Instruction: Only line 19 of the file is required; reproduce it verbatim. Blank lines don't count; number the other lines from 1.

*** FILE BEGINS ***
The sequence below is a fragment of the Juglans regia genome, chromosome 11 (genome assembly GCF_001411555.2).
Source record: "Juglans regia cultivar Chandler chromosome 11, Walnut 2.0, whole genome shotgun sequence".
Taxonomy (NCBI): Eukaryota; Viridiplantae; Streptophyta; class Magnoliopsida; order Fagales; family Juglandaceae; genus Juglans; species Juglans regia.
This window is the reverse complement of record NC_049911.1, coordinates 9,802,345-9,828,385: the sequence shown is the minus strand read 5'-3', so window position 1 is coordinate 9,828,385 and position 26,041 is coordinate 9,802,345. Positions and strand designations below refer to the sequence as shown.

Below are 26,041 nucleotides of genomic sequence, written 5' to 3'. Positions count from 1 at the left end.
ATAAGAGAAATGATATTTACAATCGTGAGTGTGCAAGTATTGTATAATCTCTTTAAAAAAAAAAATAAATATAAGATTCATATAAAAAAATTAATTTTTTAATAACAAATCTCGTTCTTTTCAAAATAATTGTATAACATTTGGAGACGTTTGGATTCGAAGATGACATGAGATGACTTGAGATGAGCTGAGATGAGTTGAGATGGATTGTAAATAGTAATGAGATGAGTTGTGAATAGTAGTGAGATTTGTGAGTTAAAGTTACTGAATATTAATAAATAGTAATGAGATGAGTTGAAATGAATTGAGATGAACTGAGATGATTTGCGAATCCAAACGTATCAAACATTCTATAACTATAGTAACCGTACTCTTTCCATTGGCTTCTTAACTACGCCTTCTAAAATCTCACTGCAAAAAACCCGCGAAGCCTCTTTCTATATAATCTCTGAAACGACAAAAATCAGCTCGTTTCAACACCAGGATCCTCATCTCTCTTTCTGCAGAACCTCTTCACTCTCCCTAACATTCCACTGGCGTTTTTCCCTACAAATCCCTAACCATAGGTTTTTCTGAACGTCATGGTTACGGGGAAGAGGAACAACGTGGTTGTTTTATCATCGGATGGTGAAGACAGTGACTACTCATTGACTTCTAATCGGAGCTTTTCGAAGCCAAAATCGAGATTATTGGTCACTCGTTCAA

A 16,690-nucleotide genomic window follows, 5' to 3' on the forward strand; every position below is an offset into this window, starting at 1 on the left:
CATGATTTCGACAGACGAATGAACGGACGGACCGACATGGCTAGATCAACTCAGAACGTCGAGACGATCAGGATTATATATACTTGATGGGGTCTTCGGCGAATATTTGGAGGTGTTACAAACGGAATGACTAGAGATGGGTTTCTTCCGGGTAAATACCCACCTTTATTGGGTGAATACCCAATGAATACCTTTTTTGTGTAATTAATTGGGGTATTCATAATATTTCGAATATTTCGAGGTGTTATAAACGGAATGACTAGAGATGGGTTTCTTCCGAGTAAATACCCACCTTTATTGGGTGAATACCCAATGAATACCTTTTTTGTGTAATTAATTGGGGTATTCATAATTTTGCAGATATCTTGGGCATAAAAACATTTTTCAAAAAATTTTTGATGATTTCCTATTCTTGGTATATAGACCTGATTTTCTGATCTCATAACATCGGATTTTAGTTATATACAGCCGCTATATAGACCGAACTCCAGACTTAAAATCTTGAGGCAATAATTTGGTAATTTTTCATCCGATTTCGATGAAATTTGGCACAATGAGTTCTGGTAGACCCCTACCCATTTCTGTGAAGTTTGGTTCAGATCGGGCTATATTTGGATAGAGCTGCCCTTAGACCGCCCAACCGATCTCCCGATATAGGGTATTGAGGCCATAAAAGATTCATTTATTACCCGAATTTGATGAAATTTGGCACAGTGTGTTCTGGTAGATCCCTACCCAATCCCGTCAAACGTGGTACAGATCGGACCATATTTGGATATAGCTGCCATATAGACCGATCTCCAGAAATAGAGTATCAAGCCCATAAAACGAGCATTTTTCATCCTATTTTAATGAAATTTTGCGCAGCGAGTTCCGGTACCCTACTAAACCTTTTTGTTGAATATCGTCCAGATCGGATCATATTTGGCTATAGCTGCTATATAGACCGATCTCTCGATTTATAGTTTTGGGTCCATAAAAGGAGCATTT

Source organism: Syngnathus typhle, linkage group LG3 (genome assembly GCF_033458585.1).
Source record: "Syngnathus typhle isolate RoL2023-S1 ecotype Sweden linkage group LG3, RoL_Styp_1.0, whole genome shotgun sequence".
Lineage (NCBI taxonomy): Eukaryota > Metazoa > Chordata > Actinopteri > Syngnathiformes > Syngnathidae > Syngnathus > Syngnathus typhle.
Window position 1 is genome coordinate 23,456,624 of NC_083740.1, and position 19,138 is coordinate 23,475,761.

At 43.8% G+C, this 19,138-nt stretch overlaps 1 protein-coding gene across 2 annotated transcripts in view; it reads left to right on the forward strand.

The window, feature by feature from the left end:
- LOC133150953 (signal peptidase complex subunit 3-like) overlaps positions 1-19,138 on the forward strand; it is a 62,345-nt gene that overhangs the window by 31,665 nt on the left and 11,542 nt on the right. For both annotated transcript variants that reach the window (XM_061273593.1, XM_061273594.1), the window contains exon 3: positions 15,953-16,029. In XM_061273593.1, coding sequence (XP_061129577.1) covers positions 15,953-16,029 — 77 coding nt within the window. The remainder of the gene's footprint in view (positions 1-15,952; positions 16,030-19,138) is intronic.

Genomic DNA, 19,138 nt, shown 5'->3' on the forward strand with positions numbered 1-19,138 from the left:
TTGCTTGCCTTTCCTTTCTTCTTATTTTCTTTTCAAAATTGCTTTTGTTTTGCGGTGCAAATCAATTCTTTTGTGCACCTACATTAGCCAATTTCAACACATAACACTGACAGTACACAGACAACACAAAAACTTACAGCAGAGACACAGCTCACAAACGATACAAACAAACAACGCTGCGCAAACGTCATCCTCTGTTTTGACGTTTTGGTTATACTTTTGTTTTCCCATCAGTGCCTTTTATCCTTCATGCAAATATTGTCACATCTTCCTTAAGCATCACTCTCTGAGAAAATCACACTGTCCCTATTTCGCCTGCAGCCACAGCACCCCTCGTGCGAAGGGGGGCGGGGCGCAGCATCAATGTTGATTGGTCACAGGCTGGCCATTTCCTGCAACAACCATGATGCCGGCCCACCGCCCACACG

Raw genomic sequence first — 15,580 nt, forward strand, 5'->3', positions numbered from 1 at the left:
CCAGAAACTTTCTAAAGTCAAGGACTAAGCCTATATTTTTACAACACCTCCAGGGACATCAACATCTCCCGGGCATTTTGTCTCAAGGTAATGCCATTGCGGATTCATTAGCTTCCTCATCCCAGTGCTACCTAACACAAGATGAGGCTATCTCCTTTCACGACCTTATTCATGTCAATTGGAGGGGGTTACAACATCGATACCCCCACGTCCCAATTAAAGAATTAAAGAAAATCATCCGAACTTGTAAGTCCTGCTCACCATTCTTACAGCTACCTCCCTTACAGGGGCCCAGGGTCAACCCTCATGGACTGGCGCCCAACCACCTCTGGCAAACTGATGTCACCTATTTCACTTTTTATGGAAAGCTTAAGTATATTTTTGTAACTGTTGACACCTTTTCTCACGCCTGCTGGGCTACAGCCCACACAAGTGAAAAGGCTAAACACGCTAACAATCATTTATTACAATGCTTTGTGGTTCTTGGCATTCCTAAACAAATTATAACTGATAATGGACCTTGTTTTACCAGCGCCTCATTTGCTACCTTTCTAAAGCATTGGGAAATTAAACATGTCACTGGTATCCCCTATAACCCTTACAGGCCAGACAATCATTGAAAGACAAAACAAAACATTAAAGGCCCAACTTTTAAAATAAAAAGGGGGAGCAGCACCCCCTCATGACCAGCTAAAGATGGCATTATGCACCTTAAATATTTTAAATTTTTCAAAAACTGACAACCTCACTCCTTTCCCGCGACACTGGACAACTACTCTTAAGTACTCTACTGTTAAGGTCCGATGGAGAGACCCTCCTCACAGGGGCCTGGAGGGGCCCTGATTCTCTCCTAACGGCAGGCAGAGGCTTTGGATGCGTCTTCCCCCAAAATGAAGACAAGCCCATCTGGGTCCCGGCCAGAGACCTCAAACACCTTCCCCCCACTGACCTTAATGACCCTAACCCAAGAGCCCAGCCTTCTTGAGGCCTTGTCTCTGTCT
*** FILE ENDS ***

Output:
CCAGAAACTTTCTAAAGTCAAGGACTAAGCCTATATTTTTACAACACCTCCAGGGACATCAACATCTCCCGGGCATTTTGTCTCAAGGTAATGCCATTGCGGATTCATTAGCTTCCTCATCCCAGTGCTACCTAACACAAGATGAGGCTATCTCCTTTCACGACCTTATTCATGTCAATTGGAGGGGGTTACAACATCGATACCCCCACGTCCCAATTAAAGAATTAAAGAAAATCATCCGAACTTGTAAGTCCTGCTCACCATTCTTACAGCTACCTCCCTTACAGGGGCCCAGGGTCAACCCTCATGGACTGGCGCCCAACCACCTCTGGCAAACTGATGTCACCTATTTCACTTTTTATGGAAAGCTTAAGTATATTTTTGTAACTGTTGACACCTTTTCTCACGCCTGCTGGGCTACAGCCCACACAAGTGAAAAGGCTAAACACGCTAACAATCATTTATTACAATGCTTTGTGGTTCTTGGCATTCCTAAACAAATTATAACTGATAATGGACCTTGTTTTACCAGCGCCTCATTTGCTACCTTTCTAAAGCATTGGGAAATTAAACATGTCACTGGTATCCCCTATAACCCTTACAGGCCAGACAATCATTGAAAGACAAAACAAAACATTAAAGGCCCAACTTTTAAAATAAAAAGGGGGAGCAGCACCCCCTCATGACCAGCTAAAGATGGCATTATGCACCTTAAATATTTTAAATTTTTCAAAAACTGACAACCTCACTCCTTTCCCGCGACACTGGACAACTACTCTTAAGTACTCTACTGTTAAGGTCCGATGGAGAGACCCTCCTCACAGGGGCCTGGAGGGGCCCTGATTCTCTCCTAACGGCAGGCAGAGGCTTTGGATGCGTCTTCCCCCAAAATGAAGACAAGCCCATCTGGGTCCCGGCCAGAGACCTCAAACACCTTCCCCCCACTGACCTTAATGACCCTAACCCAAGAGCCCAGCCTTCTTGAGGCCTTGTCTCTGTCT